The inner courtyard of the Castle reveals a jumble of architectural styles that we admired only briefly in the rain. Then we headed indoors to visit state rooms, armoury and treasury. We started with the ground floor suites of the Governors of Cracow, with their wonderful ornate wooden ceilings. Up a grand staircase were the guest apartments. The Envoy's room was most impressive with an astonishing ceiling of thirty carved wooden heads looking down at us. The rooms were decorated with original tapestries and paintings.
Next we toured the Royal Treasury, with precious stones dating back to 2 BC, candlesticks, miniatures, chess boards and religious vessels. One of the most impressive items was the coronation sword of Polish kings. Other rooms had spoils of war, suits of armour, jousting masks, swords and ornate ivory inlaid guns. One hunting gun really meant business with a particularly vicious sword attached to it.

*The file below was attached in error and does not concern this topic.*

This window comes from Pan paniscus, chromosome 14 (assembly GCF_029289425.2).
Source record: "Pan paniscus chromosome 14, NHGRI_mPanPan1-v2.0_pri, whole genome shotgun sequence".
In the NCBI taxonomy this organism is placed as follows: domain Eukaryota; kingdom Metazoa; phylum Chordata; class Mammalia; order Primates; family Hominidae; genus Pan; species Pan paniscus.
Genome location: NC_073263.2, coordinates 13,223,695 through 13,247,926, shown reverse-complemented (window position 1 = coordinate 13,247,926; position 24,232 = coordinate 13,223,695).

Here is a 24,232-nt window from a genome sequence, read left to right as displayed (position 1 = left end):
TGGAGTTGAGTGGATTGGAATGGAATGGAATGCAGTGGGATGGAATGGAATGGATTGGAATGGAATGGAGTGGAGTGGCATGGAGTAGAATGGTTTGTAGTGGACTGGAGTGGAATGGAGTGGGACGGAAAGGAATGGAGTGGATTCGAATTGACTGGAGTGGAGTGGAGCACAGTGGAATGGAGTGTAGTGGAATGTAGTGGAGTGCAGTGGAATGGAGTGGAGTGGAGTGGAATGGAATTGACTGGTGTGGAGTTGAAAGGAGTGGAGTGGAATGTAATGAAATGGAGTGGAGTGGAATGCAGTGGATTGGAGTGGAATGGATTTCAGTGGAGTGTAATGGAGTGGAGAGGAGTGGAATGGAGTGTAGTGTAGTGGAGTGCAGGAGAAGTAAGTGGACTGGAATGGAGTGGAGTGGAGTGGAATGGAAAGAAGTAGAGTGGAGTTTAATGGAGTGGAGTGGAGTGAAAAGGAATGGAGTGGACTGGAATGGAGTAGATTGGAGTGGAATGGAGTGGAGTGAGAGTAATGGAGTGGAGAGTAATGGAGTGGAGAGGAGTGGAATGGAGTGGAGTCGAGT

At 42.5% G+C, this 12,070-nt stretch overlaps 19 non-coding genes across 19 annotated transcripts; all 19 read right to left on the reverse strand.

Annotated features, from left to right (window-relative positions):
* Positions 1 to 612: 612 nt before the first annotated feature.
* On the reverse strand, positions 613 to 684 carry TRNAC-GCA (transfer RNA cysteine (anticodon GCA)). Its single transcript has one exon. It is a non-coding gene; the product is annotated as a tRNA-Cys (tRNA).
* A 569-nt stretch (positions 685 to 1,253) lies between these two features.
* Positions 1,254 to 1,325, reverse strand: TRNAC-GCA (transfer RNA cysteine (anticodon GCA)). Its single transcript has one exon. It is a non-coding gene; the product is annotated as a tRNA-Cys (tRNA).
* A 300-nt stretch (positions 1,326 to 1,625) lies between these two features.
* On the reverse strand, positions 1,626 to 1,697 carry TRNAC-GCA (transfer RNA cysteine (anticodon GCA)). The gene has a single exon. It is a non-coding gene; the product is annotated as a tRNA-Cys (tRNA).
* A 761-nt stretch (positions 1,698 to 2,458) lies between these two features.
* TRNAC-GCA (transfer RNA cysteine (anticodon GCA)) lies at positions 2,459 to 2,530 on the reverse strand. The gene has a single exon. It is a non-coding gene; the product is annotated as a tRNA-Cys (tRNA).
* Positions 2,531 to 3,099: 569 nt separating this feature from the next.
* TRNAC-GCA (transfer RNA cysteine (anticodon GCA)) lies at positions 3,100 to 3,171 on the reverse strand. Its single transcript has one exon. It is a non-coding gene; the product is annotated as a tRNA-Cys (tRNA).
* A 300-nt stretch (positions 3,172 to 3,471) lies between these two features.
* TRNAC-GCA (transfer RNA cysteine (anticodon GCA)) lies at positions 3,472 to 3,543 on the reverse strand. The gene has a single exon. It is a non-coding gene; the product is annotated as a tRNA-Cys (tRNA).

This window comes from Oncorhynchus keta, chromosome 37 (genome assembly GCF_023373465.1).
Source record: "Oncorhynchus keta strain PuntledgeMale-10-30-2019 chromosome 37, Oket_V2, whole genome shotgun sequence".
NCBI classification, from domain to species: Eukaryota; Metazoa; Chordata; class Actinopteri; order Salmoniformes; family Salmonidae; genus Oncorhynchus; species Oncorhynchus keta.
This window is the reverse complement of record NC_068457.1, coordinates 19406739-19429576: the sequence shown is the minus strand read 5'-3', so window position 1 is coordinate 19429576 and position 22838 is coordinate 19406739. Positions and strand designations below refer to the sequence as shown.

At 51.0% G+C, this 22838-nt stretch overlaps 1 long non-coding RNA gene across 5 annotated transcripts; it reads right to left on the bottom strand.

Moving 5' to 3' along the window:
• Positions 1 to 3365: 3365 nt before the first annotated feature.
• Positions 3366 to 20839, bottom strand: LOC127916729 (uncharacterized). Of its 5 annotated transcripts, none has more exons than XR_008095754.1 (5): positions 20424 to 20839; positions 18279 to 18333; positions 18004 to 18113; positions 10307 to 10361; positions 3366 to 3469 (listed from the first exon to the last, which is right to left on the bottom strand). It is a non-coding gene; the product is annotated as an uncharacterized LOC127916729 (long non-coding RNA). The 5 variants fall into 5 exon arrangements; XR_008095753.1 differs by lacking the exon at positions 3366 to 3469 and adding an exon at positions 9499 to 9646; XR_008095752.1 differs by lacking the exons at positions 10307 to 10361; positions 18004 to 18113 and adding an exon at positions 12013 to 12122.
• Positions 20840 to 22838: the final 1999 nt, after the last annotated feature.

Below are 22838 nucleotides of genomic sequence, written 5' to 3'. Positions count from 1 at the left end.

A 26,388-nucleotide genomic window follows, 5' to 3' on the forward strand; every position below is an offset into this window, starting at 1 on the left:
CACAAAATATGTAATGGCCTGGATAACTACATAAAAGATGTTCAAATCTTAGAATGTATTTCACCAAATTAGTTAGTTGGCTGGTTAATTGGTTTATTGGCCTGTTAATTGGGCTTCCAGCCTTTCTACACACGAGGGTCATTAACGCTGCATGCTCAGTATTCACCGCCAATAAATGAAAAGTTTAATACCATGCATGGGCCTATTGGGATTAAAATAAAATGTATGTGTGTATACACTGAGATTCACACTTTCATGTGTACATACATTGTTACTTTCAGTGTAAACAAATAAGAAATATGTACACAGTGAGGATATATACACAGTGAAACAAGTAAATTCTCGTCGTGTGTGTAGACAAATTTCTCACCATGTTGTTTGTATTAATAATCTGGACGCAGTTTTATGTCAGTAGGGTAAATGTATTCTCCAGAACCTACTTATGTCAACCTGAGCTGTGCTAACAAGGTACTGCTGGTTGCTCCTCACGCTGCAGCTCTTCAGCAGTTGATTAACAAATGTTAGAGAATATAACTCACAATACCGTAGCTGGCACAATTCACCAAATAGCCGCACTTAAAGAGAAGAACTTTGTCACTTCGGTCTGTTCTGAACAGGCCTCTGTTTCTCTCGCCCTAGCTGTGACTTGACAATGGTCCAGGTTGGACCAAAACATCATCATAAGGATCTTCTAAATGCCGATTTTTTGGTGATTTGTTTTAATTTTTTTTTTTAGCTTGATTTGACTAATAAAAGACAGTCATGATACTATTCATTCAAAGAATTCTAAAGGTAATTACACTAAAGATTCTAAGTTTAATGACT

The Wawel Cathedral was the coronation site of Polish monarchs and remains Poland's most important national sanctuary. Thanks to its 1000-year-old history and numerous treasures it is said that the Krakow cathedral is the most interesting place in the whole country. The 14th-century walls shelter a great variety of top-class objects d’art, from Gothic to Renaissance to Baroque to Classicist to Modern. It is also the burial ground of most Polish royalty, the greatest national heroes, two poets, four saints and countless Krakow bishops.